facebook pixel
We use cookies to improve your experience on our site. Please accept the Privacy Policy to continue.
Call for an appointment
Call for an appointment 1-844-NYC-4NYC
 

Press Releases

Statement by HHC in Response to Esmin Green Family Settlement Agreement

May 27, 2009

HHC President Alan D. Aviles said, “Today’s settlement is a result of a legal process and negotiation that we entered into with a full apology and acceptance of HHC’s responsibility for the events leading up to the tragic death of Ms. Green. It is not meant to put a value on a life and the loss of a loved one. That remains priceless. The indelible memory of this tragedy will spur us to fulfill our promise to create a national model of patient-centered mental health services at Kings County Hospital.”
Dr. Joseph Merlino, Director, Kings County Hospital Behavioral Health Center, said, “We at Kings County Hospital and in particular all of us in the Department of Behavioral Health are committed to doing everything in our ability to see that Esmin Green’s death was not in vain. The memory of Ms. Green and the lessons learned from her tragic death guide us everyday in our service to our patients, their families, and the community of Central Brooklyn.”


Contact: Ian Michaels (HHC)(212) 788-3339.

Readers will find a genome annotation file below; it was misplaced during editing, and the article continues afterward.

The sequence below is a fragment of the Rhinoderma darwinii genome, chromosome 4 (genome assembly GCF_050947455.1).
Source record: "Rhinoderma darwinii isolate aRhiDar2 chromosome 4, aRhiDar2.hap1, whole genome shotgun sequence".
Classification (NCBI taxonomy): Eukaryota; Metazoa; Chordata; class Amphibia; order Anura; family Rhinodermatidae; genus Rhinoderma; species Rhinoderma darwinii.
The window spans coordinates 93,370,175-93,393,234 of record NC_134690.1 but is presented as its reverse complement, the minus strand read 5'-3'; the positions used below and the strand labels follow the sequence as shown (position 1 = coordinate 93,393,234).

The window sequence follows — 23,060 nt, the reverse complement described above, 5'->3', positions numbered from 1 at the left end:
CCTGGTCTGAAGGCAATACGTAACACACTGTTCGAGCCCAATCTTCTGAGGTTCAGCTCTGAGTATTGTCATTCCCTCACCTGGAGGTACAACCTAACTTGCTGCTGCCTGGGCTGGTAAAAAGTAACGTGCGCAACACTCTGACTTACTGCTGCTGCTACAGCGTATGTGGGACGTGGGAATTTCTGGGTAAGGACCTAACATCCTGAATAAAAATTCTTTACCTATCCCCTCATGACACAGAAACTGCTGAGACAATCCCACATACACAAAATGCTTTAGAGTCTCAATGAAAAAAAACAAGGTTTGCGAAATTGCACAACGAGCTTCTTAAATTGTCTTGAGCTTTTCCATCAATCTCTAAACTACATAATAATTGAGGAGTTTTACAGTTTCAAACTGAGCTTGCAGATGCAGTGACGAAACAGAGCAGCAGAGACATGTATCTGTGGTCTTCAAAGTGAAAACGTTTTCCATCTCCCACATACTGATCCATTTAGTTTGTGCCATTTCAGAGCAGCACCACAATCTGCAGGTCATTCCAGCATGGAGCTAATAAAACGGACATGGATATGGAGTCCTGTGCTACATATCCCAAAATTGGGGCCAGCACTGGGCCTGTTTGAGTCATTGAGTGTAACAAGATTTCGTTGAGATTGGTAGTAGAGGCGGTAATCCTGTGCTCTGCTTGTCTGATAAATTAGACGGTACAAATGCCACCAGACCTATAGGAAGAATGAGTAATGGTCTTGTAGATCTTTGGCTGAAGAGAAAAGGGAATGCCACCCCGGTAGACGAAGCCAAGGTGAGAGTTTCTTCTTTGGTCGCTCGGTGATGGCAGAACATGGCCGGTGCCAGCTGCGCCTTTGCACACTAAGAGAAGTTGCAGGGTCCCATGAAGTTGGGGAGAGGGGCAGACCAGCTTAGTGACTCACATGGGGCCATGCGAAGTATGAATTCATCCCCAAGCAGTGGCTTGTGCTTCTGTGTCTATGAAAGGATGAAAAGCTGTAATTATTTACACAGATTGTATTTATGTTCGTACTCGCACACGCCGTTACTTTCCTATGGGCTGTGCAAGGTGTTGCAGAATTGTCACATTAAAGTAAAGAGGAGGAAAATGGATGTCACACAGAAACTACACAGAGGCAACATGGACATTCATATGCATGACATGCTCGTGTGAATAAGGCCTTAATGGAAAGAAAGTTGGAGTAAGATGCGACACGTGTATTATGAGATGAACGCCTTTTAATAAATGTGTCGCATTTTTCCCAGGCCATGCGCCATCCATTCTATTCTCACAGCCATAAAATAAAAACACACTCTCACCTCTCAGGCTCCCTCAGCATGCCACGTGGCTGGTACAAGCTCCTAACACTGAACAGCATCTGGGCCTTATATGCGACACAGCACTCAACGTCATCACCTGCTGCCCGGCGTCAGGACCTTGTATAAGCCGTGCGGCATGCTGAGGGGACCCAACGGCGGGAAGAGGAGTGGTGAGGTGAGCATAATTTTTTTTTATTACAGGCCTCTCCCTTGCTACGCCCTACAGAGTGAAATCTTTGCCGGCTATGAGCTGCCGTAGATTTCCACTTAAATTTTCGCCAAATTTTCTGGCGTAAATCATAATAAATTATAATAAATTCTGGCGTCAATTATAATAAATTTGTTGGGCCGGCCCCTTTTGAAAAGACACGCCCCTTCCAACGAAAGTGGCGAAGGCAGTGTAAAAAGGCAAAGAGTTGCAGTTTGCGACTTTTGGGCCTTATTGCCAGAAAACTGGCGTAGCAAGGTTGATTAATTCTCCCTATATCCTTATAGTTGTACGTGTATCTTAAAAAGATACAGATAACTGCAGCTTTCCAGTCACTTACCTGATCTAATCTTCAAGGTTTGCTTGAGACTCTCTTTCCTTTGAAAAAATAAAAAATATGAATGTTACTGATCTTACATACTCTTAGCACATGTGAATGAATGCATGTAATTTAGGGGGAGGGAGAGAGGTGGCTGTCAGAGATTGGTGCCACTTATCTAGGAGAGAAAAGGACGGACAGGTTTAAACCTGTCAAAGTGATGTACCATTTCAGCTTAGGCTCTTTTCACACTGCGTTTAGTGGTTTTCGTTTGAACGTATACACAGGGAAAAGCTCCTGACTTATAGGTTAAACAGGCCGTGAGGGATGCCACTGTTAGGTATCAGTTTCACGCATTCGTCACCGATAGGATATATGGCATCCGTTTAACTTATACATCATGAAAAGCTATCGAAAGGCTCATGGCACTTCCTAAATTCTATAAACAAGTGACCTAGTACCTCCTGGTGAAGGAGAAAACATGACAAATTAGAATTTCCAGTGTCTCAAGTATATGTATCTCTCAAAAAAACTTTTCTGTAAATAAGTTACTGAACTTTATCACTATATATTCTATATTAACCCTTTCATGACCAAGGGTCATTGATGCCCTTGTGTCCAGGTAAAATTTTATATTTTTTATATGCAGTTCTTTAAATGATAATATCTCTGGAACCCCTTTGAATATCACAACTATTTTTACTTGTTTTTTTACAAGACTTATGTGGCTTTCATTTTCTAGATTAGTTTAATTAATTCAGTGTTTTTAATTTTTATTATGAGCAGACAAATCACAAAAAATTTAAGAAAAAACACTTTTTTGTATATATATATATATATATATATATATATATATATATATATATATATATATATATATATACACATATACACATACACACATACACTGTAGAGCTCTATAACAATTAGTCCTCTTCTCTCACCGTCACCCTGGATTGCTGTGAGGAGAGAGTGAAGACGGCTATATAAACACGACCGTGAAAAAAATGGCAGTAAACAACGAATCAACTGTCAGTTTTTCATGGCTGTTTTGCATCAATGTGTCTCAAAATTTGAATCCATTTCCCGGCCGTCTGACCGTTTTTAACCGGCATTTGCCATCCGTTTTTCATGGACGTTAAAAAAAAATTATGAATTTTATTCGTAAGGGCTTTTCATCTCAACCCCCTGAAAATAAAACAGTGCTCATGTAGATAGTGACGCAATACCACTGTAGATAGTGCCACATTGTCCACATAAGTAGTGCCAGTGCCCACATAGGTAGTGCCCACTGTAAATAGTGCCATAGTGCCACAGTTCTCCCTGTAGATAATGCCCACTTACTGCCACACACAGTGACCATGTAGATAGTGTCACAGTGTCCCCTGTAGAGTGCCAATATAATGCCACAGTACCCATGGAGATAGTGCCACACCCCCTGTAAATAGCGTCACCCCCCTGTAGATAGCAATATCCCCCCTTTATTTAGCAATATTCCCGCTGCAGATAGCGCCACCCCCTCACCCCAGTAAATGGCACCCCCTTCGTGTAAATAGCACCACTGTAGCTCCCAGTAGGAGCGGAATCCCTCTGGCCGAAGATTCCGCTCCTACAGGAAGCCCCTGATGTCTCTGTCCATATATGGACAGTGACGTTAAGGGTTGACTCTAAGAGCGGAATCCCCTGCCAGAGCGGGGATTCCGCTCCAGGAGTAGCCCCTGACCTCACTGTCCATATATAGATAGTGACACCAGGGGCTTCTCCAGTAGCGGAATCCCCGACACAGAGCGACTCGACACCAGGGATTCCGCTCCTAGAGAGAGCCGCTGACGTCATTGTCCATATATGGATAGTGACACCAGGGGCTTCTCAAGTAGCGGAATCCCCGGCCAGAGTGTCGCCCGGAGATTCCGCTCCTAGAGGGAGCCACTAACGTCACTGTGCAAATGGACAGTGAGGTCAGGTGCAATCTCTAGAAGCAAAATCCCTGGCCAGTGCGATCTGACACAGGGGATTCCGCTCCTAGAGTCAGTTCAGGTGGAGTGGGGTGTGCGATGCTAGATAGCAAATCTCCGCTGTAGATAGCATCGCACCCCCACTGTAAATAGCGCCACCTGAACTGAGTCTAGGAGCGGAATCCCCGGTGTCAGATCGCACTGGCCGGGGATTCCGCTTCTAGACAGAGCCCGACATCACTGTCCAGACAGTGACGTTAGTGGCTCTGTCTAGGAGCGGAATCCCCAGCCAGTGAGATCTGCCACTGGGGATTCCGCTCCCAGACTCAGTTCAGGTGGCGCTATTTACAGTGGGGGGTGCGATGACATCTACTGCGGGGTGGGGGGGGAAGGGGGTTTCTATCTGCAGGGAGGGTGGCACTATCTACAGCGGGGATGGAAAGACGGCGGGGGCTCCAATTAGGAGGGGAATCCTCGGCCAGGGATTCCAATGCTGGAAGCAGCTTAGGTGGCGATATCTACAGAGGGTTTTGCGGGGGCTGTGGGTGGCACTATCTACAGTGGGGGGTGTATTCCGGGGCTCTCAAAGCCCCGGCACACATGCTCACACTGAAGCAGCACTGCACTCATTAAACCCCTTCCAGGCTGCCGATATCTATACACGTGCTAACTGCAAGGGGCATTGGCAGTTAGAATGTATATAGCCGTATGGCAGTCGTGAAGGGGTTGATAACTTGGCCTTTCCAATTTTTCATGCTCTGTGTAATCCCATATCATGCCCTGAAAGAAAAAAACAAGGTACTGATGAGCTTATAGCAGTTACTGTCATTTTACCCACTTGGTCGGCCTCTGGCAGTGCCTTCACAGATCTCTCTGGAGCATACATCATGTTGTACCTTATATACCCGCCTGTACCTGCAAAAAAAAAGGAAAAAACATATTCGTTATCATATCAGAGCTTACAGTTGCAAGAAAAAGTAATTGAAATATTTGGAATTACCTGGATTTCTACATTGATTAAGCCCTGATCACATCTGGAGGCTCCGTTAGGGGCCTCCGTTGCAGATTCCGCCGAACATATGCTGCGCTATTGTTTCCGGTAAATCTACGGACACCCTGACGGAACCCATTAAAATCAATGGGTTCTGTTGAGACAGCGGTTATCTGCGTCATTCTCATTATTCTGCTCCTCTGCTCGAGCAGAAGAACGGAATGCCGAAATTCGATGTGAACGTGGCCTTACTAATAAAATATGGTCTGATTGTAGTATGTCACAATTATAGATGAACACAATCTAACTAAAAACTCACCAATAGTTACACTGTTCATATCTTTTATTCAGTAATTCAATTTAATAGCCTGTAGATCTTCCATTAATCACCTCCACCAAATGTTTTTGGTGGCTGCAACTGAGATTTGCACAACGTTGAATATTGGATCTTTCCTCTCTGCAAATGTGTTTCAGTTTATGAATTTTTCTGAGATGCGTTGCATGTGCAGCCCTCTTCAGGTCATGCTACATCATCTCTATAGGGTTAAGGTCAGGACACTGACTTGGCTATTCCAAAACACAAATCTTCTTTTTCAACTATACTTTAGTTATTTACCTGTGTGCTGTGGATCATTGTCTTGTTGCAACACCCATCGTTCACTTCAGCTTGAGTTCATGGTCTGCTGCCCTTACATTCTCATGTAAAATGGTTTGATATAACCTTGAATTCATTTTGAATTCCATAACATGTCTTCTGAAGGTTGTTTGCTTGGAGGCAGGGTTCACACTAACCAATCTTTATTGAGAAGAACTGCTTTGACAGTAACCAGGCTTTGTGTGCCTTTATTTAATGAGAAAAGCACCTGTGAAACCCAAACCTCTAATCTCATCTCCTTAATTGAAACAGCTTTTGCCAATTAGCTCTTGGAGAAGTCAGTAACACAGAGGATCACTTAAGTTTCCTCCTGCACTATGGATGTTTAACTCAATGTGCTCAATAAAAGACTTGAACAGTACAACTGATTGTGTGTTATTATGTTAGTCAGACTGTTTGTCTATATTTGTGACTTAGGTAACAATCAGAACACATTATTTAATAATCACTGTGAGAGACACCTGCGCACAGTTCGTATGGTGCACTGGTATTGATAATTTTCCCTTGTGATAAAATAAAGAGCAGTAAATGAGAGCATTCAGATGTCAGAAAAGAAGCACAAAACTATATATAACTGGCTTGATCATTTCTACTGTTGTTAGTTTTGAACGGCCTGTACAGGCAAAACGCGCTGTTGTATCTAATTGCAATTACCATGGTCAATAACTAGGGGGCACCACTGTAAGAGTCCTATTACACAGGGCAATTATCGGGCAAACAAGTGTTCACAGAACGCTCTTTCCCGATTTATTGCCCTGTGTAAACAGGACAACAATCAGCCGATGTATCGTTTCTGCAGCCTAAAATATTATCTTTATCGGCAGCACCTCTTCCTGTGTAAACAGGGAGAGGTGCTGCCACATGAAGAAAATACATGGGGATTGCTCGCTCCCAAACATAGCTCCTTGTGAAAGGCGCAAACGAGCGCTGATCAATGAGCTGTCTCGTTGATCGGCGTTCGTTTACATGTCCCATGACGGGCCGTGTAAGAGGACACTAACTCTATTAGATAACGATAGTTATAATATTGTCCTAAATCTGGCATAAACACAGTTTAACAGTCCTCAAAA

FOR BACKGROUND

Recent reforms to improve quality of care for mental health patients at King County Hospital (KCHC) included:

  • Further relief of overcrowding and the expansion of therapeutic activity space with completion of the 300,000 square foot Behavioral Health Center Pavilion, which houses the Comprehensive Psychiatric Emergency Program (CPEP), the 230 inpatient beds and the outpatient services that were spread out over seven separate hospital buildings.
  • The addition of more than 200 doctors, nurses, psychologists, social workers and other staff.
    Better coordination with EMS and other components of the mental health system, adequate staffing ratios, more expeditious triage, assessment and treatment that have led to a dramatic reduction in overcrowding in the psychiatric emergency room. The average number of patients in the CPEP generally does not exceed 25 patients at any time, compared to as 50 or more before the changes. The average length of time patients stay in the CPEP – which includes triage, evaluation, treatment and disposition to next level of care — is down to less than 8 hours compared to an average of 27 hours one year ago.
  • A further reduction of overcrowding and capacity expansion with priority access to 24 crisis beds at Kingsborough Psychiatric Center (KPC), jointly staffed by Kings County and KPC.
  • Reduced reliance on hospital police to manage patients in crisis with deployment of new, non uniformed and specially trained personnel who have clinical, crisis intervention and security skills.